“Uh, just curious, I guess. I mean, I’ve heard people talk about him—”
“Why do you think she’s asking about him, Alex?” my aunt interjects. “Because he’s gorgeous and talented and just a little bit tortured. Is it any wonder the girls swoon whenever he’s in the vicinity?”
“I’m not swooning,” I protest. “I was just curious.”
“Yeah, aren’t they all?” my uncle mutters. “Look, Ophelia, Z’s a good enough guy. Smart, funny, very talented. But he’s not the kind of boy you should be messing with.”
“I’m not messing with him! I’ve barely met him. I was just wondering because I’ve seen him on the slopes and he seems really talented. But you didn’t say anything about him making the Olympics.” I feel my cheeks flush, even as there’s a part of me that’s standing back and wondering if we’re seriously having this conversation. I’ve gone my whole life without much parental supervision—my dad was gone and my mom was usually too busy trying to put a roof over our head to bother about which boy I was dating (otherwise there’s no way she would have let me date Remi)—so having my uncle so interested and protective feels strange.
“Good, keep it that way. That guy is trouble.”
“You’re just bitter because he wouldn’t let us sponsor him,” Aunt Penny tells him.
“You have to admit it’s weird. What kind of guy turns down sponsorship from one of the best resorts in Park City?”
“The kind who doesn’t want to be tied down? You know he likes riding the backcountry. And besides, he doesn’t need the money. He’s got a lot of other sponsors and the family stuff, so why should he ride here?”
“He does ride here. That’s what I’m saying. So why would he turn down being paid for it?”
I can tell this is an old argument. And while it’s kind of fun to watch the dynamics of my aunt and uncle’s relationship, this isn’t telling me anything about Z that I don’t already know. Which is why, when my uncle pauses to take another bite of chicken, I take the opportunity to jump back into the conversation.
“So, you think he’s good enough to sponsor, but you don’t think he’s good enough to make the Olympics.”
My uncle stops eating, even goes so far as to lay his fork and knife down. Then he looks me straight in the eye. “It’s not a matter of talent, Ophelia. Everyone knows that kid has more talent than is probably good for him. But he’s an absolute train wreck, and you should stay as far away from him as possible.”
“You need to cut the kid some slack,” my aunt tells him. “He’s had it rough with his mom and sister. What happened with them—”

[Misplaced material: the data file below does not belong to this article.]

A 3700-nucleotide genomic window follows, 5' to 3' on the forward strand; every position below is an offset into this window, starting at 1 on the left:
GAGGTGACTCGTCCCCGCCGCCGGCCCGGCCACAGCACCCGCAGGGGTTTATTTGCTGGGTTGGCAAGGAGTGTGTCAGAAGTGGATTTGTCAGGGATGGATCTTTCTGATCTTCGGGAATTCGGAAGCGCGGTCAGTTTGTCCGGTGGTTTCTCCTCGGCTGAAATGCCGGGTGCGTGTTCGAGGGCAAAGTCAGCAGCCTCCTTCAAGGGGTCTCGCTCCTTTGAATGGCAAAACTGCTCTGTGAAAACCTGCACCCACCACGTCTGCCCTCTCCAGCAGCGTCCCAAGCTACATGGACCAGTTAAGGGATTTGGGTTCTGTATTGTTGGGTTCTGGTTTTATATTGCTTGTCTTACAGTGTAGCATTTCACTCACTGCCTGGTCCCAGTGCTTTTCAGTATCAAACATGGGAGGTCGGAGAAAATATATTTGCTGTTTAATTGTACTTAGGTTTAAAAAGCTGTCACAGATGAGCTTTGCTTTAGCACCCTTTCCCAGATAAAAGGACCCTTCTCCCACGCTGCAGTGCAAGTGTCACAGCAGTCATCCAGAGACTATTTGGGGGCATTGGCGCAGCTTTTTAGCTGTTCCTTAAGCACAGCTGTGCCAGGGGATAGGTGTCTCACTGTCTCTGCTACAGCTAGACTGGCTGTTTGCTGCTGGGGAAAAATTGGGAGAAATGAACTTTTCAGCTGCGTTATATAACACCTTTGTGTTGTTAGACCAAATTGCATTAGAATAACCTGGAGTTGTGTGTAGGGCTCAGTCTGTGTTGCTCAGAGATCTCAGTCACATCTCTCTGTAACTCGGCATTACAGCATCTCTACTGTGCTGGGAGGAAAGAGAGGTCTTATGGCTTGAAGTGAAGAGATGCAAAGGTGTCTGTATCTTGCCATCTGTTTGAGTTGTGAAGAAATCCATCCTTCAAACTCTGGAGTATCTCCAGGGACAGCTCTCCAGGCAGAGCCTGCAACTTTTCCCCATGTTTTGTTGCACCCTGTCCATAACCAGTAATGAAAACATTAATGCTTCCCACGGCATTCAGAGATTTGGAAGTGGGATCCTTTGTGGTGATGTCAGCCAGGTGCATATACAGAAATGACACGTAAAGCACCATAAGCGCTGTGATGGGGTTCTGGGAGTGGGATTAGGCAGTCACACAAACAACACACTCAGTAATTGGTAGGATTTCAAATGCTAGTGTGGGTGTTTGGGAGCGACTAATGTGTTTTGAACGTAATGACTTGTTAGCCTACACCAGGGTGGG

“He has had it rough. I’m not denying that. And anyone who’s had things as bad as he has doesn’t come out of it without being damned warped. Everyone knows the kid’s got a death wish, and sooner or later it’s going to come to fruition. Do you really want her around him when it does? Hasn’t she been through enough already?”
My aunt doesn’t have anything to say to that, and neither do I, so after another stern warning for me to stay away from Z, my uncle turns the conversation to other things. Somehow I manage to keep up my end of it, even though my mind is about a million miles away. I’m thinking about Z, wondering what could have happened with his family that would “warp” him, as my uncle says. And, despite my best intentions, I’m also thinking about Remi. About his devil-may-care smile and balls-to-the-wall attitude about life.
He spent his whole life going faster, burning brighter, being crazier than anyone else around. And when we were together, I loved every second of it. He was so mercurial, so brilliant, so wild, that every minute I was with him was an upside-down roller-coaster ride. One I happily strapped in for.
It’s only now that I’m on the other side that I realize just how messed up the ride really was.
And if Z’s like that … if he’s as messed up and crazy as my uncle says he is, then I really should stay as far away from him as I can get.
Which is fine. I barely know the guy, and it’s not like our first few meetings went all that smoothly. I’ll probably never have the chance to talk to him again.
Still, as I help my uncle clean the dishes before heading across the property to my room, I can’t help thinking about the look in Z’s eyes right before he walked out the other night. And hating myself for putting it there.
“Hey, man,” Ash says, clapping me on the shoulder as I climb off the snowmobile. “Good to have you back.”
“Good to be back,” I tell him, even though I’m not sure I mean it. But what the hell else am I supposed to do now that Luc’s given me an ass kicking I won’t soon forget? After my three-day bender, booze and weed hold no appeal at the moment, and every time I think about going out and getting laid, something holds me back.
Maybe it’s Luc’s words about how f**king empty my life is.
Maybe it’s waking up and finding Stacy in my bed with absolutely no recollection of how she got there.
Or maybe it’s everything that went down with Ophel—
Oh, hell no. I cut that thought off before it can even form. I’ve got enough crazy in my life. The last thing I need is to waste my time thinking about some girl who definitely isn’t thinking about me. And who obviously has a shit-ton of her own issues to deal with.
“So we’re taping today?” I ask, nodding at the GoPro Hero3+ Ash is currently attaching to the front of his snowboard. He’s got it mounted to an old ski pole so he gets a better view than from the bottom of the board, but that means he has to put a shitload of adhesive on it if he doesn’t want the thing to fly off during the run. We’ve already lost two cameras between us this season, and powder’s only been on the ground a few weeks.